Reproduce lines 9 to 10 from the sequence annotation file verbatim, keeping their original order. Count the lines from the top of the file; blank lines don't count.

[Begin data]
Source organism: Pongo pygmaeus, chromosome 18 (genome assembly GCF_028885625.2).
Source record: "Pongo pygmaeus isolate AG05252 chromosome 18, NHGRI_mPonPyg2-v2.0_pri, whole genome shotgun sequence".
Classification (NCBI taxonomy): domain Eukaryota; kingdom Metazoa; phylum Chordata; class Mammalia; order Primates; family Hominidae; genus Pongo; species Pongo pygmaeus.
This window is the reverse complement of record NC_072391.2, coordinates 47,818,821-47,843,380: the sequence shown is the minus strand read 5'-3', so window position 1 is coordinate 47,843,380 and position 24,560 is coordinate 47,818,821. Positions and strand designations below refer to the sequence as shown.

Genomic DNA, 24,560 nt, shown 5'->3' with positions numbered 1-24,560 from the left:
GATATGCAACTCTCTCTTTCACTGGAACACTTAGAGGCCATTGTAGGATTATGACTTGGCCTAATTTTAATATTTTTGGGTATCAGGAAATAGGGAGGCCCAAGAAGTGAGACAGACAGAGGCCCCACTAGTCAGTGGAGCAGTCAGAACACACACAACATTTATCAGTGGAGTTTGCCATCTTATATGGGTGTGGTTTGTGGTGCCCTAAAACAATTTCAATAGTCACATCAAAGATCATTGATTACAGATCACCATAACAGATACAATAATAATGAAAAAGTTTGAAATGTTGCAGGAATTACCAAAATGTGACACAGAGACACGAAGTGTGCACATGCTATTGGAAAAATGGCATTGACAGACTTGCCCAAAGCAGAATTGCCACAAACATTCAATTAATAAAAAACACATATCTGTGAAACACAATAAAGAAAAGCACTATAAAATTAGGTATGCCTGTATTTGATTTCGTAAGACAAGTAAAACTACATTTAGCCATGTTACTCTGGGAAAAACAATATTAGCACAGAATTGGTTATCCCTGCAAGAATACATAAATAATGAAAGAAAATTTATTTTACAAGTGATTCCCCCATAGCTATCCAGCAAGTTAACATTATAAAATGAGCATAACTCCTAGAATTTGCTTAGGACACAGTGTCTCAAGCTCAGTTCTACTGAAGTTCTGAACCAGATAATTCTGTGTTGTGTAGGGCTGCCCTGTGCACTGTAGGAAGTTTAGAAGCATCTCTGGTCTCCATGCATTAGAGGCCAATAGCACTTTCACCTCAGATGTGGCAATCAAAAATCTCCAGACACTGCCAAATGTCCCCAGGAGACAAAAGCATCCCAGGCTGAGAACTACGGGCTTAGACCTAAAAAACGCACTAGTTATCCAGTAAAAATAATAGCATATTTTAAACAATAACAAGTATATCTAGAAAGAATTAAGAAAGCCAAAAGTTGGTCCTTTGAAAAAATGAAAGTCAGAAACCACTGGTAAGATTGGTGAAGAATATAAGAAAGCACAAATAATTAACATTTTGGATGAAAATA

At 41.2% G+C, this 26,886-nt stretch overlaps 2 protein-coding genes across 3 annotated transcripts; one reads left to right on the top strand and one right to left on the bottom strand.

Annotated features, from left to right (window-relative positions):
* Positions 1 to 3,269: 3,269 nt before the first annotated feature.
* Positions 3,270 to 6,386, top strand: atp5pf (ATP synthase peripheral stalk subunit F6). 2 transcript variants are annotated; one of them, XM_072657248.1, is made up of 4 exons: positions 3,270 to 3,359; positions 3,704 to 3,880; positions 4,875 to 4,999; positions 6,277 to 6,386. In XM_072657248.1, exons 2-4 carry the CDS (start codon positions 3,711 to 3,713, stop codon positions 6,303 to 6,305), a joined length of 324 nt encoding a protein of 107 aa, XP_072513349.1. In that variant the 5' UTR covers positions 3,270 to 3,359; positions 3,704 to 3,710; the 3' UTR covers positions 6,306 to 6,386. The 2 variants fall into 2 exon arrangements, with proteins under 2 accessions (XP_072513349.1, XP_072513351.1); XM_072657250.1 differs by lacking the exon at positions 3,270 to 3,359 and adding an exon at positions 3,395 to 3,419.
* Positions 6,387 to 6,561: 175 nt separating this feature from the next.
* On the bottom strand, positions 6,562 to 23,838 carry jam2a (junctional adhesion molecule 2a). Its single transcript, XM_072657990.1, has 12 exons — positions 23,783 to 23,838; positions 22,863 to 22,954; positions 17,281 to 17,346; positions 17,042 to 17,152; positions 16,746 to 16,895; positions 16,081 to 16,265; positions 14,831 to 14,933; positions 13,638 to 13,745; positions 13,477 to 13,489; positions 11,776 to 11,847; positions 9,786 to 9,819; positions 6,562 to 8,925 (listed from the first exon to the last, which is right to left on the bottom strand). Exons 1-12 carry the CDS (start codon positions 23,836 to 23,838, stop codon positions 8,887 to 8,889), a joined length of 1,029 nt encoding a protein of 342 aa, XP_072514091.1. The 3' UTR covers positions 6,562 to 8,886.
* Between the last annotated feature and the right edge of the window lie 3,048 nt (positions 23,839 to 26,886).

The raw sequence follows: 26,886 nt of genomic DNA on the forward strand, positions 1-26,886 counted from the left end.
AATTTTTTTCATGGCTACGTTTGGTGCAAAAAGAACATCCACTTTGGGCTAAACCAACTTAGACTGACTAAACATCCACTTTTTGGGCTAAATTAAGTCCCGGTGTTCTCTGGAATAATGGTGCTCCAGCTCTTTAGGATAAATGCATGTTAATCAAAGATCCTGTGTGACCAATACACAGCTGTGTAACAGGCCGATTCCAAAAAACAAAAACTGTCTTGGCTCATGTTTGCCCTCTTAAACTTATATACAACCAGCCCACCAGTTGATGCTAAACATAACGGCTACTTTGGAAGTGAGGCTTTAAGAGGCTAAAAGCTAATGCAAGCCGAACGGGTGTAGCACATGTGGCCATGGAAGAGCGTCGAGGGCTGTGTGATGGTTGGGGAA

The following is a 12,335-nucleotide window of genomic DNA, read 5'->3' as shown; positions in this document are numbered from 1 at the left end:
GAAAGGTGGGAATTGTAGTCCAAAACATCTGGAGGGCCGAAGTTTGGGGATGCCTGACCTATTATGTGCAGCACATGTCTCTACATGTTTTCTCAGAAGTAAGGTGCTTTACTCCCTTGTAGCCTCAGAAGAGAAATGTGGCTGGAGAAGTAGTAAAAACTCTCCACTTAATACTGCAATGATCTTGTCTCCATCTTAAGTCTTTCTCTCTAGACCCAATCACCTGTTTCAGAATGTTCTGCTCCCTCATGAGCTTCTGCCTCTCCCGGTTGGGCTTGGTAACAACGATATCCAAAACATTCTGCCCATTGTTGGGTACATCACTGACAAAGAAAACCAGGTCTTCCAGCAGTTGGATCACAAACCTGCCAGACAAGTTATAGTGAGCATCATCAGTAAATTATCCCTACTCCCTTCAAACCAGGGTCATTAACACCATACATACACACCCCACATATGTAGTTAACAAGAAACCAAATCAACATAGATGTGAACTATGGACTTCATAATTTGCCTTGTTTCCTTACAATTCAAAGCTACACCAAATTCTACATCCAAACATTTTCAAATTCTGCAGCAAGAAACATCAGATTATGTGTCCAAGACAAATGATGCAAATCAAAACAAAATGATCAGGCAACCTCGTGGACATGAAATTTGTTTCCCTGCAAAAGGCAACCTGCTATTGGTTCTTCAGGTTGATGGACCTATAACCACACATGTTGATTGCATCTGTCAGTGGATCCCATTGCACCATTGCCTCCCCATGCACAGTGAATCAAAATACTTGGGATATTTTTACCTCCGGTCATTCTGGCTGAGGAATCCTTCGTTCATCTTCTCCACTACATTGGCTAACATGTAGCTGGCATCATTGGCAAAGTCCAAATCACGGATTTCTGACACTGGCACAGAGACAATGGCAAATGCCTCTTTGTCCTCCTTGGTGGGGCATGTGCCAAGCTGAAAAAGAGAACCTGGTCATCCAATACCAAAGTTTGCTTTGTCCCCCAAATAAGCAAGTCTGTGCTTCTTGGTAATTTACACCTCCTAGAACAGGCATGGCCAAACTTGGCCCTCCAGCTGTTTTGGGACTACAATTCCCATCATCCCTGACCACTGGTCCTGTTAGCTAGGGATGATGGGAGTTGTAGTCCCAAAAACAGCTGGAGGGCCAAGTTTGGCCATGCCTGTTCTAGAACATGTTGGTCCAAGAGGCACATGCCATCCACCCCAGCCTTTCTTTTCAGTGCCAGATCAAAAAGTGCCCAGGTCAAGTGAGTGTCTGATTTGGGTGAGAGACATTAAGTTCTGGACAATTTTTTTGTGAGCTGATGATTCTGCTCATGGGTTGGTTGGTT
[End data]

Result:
* Positions 1 to 3,269: 3,269 nt before the first annotated feature.
* Positions 3,270 to 6,386, top strand: atp5pf (ATP synthase peripheral stalk subunit F6). 2 transcript variants are annotated; one of them, XM_072657248.1, is made up of 4 exons: positions 3,270 to 3,359; positions 3,704 to 3,880; positions 4,875 to 4,999; positions 6,277 to 6,386. In XM_072657248.1, exons 2-4 carry the CDS (start codon positions 3,711 to 3,713, stop codon positions 6,303 to 6,305), a joined length of 324 nt encoding a protein of 107 aa, XP_072513349.1. In that variant the 5' UTR covers positions 3,270 to 3,359; positions 3,704 to 3,710; the 3' UTR covers positions 6,306 to 6,386. The 2 variants fall into 2 exon arrangements, with proteins under 2 accessions (XP_072513349.1, XP_072513351.1); XM_072657250.1 differs by lacking the exon at positions 3,270 to 3,359 and adding an exon at positions 3,395 to 3,419.